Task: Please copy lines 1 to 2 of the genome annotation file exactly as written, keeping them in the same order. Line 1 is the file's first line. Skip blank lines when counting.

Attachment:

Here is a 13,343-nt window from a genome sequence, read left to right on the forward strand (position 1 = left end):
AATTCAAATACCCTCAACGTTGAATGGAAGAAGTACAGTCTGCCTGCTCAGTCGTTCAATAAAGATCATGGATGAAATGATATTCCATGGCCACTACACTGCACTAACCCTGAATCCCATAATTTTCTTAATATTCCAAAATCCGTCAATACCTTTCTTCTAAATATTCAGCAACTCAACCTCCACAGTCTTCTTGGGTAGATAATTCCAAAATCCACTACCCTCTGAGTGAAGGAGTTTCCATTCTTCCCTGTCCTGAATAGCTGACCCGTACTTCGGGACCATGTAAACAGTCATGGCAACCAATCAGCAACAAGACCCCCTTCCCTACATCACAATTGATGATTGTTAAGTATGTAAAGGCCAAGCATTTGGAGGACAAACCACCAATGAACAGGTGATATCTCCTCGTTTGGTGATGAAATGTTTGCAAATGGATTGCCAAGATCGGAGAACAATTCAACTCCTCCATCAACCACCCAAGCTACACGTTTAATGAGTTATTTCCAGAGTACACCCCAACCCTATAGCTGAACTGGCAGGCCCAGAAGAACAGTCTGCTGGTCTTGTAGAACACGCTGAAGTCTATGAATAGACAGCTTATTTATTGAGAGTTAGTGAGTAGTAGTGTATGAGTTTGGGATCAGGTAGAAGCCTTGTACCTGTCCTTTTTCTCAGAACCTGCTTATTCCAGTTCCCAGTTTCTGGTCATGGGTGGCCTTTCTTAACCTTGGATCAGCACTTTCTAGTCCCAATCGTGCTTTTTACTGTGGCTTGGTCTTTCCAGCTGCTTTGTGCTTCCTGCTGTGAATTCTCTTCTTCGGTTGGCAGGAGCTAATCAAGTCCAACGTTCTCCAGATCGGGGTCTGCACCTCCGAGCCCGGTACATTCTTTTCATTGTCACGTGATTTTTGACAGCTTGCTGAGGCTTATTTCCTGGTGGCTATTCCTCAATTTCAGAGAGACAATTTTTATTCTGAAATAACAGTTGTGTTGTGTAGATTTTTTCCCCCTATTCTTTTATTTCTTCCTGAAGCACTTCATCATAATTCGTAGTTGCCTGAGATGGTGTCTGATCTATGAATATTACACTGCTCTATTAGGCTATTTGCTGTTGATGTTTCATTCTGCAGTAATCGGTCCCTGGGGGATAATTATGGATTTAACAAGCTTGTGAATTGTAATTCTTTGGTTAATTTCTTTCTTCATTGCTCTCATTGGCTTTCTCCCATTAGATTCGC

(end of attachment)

Here is a 13,343-nt window from a genome sequence, read left to right on the forward strand (position 1 = left end):
AATTCAAATACCCTCAACGTTGAATGGAAGAAGTACAGTCTGCCTGCTCAGTCGTTCAATAAAGATCATGGATGAAATGATATTCCATGGCCACTACACTGCACTAACCCTGAATCCCATAATTTTCTTAATATTCCAAAATCCGTCAATACCTTTCTTCTAAATATTCAGCAACTCAACCTCCACAGTCTTCTTGGGTAGATAATTCCAAAATCCACTACCCTCTGAGTGAAGGAGTTTCCATTCTTCCCTGTCCTGAATAGCTGACCCGTACTTCGGGACCATGTAAACAGTCATGGCAACCAATCAGCAACAAGACCCCCTTCCCTACATCACAATTGATGATTGTTAAGTATGTAAAGGCCAAGCATTTGGAGGACAAACCACCAATGAACAGGTGATATCTCCTCGTTTGGTGATGAAATGTTTGCAAATGGATTGCCAAGATCGGAGAACAATTCAACTCCTCCATCAACCACCCAAGCTACACGTTTAATGAGTTATTTCCAGAGTACACCCCAACCCTATAGCTGAACTGGCAGGCCCAGAAGAACAGTCTGCTGGTCTTGTAGAACACGCTGAAGTCTATGAATAGACAGCTTATTTATTGAGAGTTAGTGAGTAGTAGTGTATGAGTTTGGGATCAGGTAGAAGCCTTGTACCTGTCCTTTTTCTCAGAACCTGCTTATTCCAGTTCCCAGTTTCTGGTCATGGGTGGCCTTTCTTAACCTTGGATCAGCACTTTCTAGTCCCAATCGTGCTTTTTACTGTGGCTTGGTCTTTCCAGCTGCTTTGTGCTTCCTGCTGTGAATTCTCTTCTTCGGTTGGCAGGAGCTAATCAAGTCCAACGTTCTCCAGATCGGGGTCTGCACCTCCGAGCCCGGTACATTCTTTTCATTGTCACGTGATTTTTGACAGCTTGCTGAGGCTTATTTCCTGGTGGCTATTCCTCAATTTCAGAGAGACAATTTTTATTCTGAAATAACAGTTGTGTTGTGTAGATTTTTTCCCCCTATTCTTTTATTTCTTCCTGAAGCACTTCATCATAATTCGTAGTTGCCTGAGATGGTGTCTGATCTATGAATATTACACTGCTCTATTAGGCTATTTGCTGTTGATGTTTCATTCTGCAGTAATCGGTCCCTGGGGGATAATTATGGATTTAACAAGCTTGTGAATTGTAATTCTTTGGTTAATTTCTTTCTTCATTGCTCTCATTGGCTTTCTCCCATTAGATTCGC